On Friday, December 14, a hearing was held here in Philadelphia on whether Joey Vento, owner of the popular South Philly cheesesteak shop Geno's, violated non-discrimination policies when he put up a sign that reads: "This is America. When Ordering, Speak English." A decision by the Philadelphia Commission on Human Relations is at least two months away.
This has been a very divisive issue in Philly and beyond ever since it first hit the news in 2006. People seem to have very strong feelings about this -- those who are offended by the perceived bigotry vs. those who seem to be offended by foreigners and immigrants who aren't so fluent in English.
A very amusing aspect to the story is that, when you visit Geno's or any of several other cheesesteak shops in Philly, the ordering hardly sounds like English:
"Gimme a Whiz, wid."
"Provolone widdout. Scoop it."
At Geno's, this is the "English" you must speak in order to get your cheesesteak quickly and with minimal harassment.
That irony aside, when this issue first hit the news, I found the sign offensive, and I still do. My immediate reaction was that it is discriminatory and should not be allowed. But then I cooled down and started to look at it as a free-speech issue. And this is exactly the argument that Vento's attorneys are using.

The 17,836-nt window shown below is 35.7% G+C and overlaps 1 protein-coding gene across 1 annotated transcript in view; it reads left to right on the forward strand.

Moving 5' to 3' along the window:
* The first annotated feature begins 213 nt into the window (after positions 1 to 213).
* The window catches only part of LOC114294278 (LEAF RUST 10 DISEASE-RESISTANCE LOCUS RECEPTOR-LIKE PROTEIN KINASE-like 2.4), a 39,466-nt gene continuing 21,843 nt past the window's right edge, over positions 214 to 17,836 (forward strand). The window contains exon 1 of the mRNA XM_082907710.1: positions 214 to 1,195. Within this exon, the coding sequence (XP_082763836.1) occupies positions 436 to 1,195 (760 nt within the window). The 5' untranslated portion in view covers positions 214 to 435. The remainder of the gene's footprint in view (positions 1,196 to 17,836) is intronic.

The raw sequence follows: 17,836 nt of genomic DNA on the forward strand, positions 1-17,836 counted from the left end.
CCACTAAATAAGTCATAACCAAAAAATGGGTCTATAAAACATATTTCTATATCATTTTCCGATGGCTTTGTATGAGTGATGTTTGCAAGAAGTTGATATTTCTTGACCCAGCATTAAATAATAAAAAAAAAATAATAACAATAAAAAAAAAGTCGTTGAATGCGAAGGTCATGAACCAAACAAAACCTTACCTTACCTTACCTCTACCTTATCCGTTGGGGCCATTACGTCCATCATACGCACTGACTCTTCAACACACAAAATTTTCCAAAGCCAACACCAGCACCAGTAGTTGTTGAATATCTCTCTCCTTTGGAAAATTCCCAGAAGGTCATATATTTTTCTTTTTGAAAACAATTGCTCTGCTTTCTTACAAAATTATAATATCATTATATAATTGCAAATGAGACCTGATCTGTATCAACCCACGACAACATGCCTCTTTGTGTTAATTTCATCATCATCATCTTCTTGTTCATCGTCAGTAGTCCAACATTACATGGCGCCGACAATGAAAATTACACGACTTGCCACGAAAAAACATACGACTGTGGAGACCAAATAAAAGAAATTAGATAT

Let Vento keep the sign up, I thought, and let fair-minded people boycott his shop and support Vento's competitors, like Pat's Steaks across the street. Money talks.
But then I heard the argument set forth at Friday's hearing by Rev. James Allen, chairman of the Commission, who said that the sign at Geno's reminded him of signs he saw while growing up in the segregated South.
And I thought about my own Grandma Leoni, who immigrated from Italy in the early 20th century but never really got a good grasp on the English language. She was loved by all in her neighborhood, even though her English was very poor. She was a warm and kind-hearted person, always ready to set another place at the table. And people gladly made the extra effort to communicate with her.
If Grandma Leoni were alive today, how would she feel about that sign at Geno's?
Isn't Vento himself a first- or second-generation Italian American? Did his grandparents speak English as fluently as he would like to require of his customers?
What would Grandma Vento think?
Finally, we need to think of the tourism industry. What does Vento's sign say to all the people from around the world who visit our city and want to experience our most famous cuisine? If Philadelphia is ever to be seen as a world-class city, can we as a city really condone this kind of apparent discrimination?
I said it when this issue first arose in 2006, and I want to end with it again: Philadelphia is supposed to be the City of Brotherly Love, not the City of Xenophobic Bigotry.
Philly's own Ben Franklin, that great proponent of brotherhood and tolerance, is surely spinning in his grave.